Philadelphia sports fans are notorious for their intensity. After all, they famously pelted Santa Claus with snowballs when things weren’t going well for their Eagles.
So it wasn’t likely to be an easy sell for the Philadelphia 76ers’ then general manager Sam Hinkie when, before the 2013-2014 season, he began a strategy to build a championship-caliber team in the City of Brotherly Love.
His solution? Be as bad as possible—as in, terrible—for a long time, on purpose.
The NBA is considered different from other professional sports leagues in the glacial pace at which teams improve or get worse. NFL, NHL, and MLB franchises all require time to rebuild a team in need of change, but thanks to the large, guaranteed contracts prevalent in the NBA, and the complex salary cap in place, for some teams it can take years or even a decade to get out from under bad deals and accumulate the talent needed to win in the league.
It’s also arguably tougher to sign a free agent in a city like Milwaukee or Philadelphia, which lacks the draw of a Los Angeles or Miami. Sam Hinkie and the 76ers decided to stop ignoring these facts and dive in headfirst, conventional basketball wisdom be damned.
Hinkie’s strategy of getting high draft picks and avoiding committing money to veteran players meant it was going to be a rough few seasons. Former Sixers guard Tony Wroten was credited with dubbing it the Process. But a funny thing happened when that process was implemented: Philly fans understood.
There were horrific seasons, and for the next three years the team failed to reach 20 wins per season. But Sixers fans’ patience and willingness to see the big picture is what brought us the next NBA superstar and household name.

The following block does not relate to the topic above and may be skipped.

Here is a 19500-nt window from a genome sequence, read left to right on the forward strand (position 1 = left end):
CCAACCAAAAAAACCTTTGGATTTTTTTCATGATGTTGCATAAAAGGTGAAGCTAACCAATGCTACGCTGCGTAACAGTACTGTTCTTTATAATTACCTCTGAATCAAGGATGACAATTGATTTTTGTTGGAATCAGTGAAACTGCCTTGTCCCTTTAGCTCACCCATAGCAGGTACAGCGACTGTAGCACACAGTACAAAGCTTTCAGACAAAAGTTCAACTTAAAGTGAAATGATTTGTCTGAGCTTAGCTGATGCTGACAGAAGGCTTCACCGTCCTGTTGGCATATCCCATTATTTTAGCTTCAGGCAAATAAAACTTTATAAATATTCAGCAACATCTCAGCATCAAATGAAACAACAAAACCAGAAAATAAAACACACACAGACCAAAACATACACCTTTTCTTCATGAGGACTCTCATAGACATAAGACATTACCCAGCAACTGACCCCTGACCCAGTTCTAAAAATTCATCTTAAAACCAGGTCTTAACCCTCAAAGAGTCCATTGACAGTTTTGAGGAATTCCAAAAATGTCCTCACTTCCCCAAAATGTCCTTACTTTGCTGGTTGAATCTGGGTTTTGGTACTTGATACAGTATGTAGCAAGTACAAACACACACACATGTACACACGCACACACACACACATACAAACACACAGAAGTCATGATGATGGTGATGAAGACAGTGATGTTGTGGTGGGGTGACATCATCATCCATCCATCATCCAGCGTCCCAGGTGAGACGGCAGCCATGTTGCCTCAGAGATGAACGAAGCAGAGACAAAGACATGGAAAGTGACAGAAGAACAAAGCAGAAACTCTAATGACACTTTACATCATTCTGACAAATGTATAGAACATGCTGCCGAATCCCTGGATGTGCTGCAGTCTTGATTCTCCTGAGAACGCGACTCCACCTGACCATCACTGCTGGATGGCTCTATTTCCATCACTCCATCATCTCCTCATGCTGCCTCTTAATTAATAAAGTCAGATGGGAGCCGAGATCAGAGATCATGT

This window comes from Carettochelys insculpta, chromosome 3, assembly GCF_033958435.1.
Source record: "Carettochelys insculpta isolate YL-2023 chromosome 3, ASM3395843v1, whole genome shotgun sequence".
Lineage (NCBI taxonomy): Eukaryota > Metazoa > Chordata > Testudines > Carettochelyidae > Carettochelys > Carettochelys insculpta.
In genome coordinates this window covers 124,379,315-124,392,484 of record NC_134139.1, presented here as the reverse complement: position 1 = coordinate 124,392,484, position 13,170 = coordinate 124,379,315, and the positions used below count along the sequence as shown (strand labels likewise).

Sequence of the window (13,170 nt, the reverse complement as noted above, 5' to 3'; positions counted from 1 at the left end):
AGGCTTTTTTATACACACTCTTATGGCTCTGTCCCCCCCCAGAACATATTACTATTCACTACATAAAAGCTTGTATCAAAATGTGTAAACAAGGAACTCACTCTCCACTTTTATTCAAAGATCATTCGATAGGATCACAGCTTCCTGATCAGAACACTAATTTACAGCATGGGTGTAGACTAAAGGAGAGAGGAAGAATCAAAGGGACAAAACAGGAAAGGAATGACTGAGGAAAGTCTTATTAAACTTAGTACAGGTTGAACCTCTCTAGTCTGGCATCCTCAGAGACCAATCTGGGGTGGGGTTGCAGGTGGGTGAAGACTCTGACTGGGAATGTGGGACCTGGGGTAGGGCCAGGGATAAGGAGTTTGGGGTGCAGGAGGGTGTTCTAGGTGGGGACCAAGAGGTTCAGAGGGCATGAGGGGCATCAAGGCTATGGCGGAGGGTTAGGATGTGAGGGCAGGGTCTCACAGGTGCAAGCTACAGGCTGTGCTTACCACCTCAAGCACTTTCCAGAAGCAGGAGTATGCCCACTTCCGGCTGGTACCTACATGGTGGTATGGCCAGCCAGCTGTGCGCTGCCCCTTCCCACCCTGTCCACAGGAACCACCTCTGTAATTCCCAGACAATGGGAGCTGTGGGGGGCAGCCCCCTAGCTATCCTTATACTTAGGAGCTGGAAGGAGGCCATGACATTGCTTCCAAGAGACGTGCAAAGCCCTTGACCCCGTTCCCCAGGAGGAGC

Joel Embiid—who is currently dating swimsuit model Anne De Paula—was born in Yaoundé, Cameroon, in 1994. He didn’t start playing basketball until he was 15. Outside of his obvious physical gifts of size (he’s now seven feet and weighs at least 250 pounds) and athleticism, the teenager could not have been further from the bright lights of the NBA.
But thanks to the league’s outreach programs and fellow Cameroonian NBA player Luc Mbah a Moute, Embiid was noticed, and at the age of just 17 found himself pursuing his basketball future at Florida’s Montverde Academy.
He quickly blossomed into a five-star recruit before playing one season for Bill Self at the University of Kansas, where he finished as the Big 12 Defensive Player of the Year. But prior to that year’s conference tournament, he suffered a stress fracture in his back, the start of more than two years of injury hell.
When the Sixers used their third overall pick in the 2014 draft for a big guy with potential injury red flags, fans tacitly concurred, displaying an unusual level of trust. That was just the beginning of the Sixers’ grueling wait.
Granted, Embiid had gone from not playing the sport to signing a multimillion-dollar guaranteed contract in half a decade, but not long after his back issues, he broke a bone in his foot.
The original four-to six-month recovery period was extended when the team chose to shut him down for the season, for rehab. But at season’s end, a scan revealed that Embiid’s foot hadn’t healed enough, and to the dismay of Sixers fans, he required another surgery that meant missing his entire second season as well.